French tech tax inflames tensions with US

12 Jul 19

A new French tax on technology giants like Google and Facebook is fuelling the escalating trade war between Europe and America, with US president Donald Trump ordering an investigation into the move that could result in retaliatory tariffs.

The French tax, approved by the country’s Senate yesterday, will apply a 3% tax on technology companies with revenue of more than €750m ($850m) of which at least €25m is generated in France.

France insists that the tax – likely to raise about €400m this year alone – does not seek to target just US companies and will affect European and Asian firms as well.

But US trade representative Robert Lighthizer said the investigation would “determine whether it is discriminatory or unreasonable and burdens or restricts United States commerce.”

US senate finance committee chairman Chuck Grassley, a Republican, and senator Ron Wyden, a Democrat, backed the investigation. In a joint statement they said: “The digital services tax that France and other European countries are pursuing is clearly protectionist and unfairly targets American companies in a way that will cost US jobs and harm American workers.”

However, France argues that as a sovereign state it is free to decide how it levies taxes, reports Reuters.

“For us, [the tax] is totally compliant with international agreements,” a finance ministry source told the news agency.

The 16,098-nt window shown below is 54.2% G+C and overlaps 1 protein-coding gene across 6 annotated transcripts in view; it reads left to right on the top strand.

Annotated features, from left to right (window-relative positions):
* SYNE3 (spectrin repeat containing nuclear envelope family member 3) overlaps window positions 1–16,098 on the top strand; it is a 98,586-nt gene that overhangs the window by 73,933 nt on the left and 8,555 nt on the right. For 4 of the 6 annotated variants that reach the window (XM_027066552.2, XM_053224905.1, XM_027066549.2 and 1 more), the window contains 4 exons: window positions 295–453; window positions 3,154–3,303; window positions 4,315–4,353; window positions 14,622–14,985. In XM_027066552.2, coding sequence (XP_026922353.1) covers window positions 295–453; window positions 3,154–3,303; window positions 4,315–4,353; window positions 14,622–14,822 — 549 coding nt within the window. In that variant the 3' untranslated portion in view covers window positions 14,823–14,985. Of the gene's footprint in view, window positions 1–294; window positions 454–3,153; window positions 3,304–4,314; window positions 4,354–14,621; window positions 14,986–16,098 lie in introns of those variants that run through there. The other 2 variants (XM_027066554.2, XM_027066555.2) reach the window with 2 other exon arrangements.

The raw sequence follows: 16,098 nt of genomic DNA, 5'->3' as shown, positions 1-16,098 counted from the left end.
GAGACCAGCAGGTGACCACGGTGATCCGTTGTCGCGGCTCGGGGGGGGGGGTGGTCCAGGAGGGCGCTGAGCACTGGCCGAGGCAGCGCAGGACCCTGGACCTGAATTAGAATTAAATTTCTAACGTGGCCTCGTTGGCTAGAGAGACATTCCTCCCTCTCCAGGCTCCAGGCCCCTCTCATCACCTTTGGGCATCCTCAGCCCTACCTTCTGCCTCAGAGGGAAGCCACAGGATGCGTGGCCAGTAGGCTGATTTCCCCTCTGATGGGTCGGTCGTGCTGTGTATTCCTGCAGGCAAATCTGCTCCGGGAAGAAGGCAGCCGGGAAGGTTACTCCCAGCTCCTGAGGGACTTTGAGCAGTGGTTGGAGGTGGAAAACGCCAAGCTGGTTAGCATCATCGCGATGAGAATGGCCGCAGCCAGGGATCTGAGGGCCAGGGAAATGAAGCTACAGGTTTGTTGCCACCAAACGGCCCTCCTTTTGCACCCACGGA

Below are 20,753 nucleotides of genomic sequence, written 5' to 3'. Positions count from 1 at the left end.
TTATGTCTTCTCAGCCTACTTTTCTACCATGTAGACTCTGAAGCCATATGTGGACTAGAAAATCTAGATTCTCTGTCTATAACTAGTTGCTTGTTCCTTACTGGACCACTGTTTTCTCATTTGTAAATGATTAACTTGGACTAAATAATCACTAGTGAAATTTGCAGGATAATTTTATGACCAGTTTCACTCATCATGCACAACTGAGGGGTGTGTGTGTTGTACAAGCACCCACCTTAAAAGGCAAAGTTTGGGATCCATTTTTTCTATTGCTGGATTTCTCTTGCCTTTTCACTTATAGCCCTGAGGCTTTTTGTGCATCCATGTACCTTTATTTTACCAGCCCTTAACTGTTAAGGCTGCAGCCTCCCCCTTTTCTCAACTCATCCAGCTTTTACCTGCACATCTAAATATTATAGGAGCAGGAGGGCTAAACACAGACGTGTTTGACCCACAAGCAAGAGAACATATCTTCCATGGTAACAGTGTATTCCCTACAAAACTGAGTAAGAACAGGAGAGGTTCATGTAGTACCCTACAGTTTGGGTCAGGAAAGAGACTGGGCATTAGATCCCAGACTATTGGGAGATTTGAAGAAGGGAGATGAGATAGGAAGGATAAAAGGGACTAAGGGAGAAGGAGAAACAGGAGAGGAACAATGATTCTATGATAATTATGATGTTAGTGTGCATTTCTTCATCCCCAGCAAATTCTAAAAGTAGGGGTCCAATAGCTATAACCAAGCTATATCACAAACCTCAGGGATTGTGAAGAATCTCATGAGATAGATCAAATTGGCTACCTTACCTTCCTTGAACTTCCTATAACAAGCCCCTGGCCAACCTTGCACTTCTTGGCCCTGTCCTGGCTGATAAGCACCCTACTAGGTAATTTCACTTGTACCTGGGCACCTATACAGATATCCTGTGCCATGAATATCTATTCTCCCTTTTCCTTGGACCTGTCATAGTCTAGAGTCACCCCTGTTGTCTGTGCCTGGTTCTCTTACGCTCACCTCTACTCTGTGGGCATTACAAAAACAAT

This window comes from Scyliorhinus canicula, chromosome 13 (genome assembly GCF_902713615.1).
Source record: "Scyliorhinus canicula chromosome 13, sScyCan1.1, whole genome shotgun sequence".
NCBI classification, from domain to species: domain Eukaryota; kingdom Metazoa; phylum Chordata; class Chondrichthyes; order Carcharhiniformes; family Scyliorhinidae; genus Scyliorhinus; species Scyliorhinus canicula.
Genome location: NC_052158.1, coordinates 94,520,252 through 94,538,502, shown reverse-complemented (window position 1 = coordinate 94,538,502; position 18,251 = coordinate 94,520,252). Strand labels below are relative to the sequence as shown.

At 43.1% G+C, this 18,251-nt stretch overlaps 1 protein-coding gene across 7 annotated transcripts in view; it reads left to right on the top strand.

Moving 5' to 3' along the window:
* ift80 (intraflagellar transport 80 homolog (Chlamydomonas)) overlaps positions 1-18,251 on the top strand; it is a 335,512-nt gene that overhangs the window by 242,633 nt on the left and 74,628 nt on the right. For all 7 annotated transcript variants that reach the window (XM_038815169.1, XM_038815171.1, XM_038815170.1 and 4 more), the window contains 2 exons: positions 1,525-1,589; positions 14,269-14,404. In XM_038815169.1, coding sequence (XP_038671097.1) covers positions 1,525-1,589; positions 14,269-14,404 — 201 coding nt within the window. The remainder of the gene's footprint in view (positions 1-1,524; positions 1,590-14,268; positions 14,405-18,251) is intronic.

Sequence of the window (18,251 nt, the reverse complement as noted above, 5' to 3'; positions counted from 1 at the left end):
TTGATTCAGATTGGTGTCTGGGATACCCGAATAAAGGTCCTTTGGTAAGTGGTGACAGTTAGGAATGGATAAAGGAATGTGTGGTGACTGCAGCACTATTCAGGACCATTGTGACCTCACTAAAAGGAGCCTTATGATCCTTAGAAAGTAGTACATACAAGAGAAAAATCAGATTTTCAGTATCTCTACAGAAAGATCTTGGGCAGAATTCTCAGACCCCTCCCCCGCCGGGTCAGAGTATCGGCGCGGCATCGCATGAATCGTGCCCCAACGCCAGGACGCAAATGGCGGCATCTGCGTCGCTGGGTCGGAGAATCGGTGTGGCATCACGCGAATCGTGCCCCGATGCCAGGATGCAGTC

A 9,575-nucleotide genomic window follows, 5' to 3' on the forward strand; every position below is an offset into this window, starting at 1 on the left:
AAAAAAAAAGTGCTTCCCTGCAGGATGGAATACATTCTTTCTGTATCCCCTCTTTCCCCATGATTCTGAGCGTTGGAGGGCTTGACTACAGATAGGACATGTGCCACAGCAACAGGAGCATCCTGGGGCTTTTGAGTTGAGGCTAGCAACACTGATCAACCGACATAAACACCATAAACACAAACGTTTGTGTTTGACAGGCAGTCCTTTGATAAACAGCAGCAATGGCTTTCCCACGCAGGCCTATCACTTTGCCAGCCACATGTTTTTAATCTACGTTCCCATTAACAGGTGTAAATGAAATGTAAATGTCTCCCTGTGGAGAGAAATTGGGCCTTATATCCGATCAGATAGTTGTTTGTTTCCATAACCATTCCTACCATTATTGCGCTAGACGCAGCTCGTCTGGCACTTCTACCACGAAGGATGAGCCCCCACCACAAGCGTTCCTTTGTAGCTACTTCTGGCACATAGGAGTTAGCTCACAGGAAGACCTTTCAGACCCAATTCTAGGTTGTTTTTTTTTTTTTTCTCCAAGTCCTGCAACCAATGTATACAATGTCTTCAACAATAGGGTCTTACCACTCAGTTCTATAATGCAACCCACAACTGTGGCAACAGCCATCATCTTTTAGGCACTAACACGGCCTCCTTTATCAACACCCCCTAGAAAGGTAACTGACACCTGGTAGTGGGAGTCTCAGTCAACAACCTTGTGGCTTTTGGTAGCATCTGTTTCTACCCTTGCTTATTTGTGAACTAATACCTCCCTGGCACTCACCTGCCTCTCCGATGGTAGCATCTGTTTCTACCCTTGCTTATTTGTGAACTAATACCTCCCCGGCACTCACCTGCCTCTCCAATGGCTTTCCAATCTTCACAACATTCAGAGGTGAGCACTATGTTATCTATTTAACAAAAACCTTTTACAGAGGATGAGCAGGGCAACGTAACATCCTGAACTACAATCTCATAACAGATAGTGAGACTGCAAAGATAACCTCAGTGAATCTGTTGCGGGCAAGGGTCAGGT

“Countries are sovereign on tax matters. So for us it is inappropriate to use a trade instrument to attack a sovereign state.”

The digital tax comes after increasing concerns in recent years over the low levels of tax paid into public coffers by huge corporations such as Amazon and Facebook. These companies are often accused of avoiding taxes by taking up residence in countries with lower corporate tax rates.

The EU has been attempting to find a consensus on reform, but France decided to act unilaterally after European countries failed to agree an EU levy in the face of opposition from Ireland and some Nordic countries. Austria, Britain, Spain and Italy are among other member states looking to bring in their own digital taxes.

Last month, OECD finance ministers and central bank governors discussed the latest report on efforts to shake up the way taxes are levied on huge digital companies, and France has said it will revisit its new tax if agreement is reached at the OECD to overhaul out-of-date cross-border tax rules.

  • Gavin O'Toole, expert on Latin America
    Gavin O'Toole

    A freelance journalist. He has written six books about Latin America and taught the politics of the region at Queen Mary, University of London.

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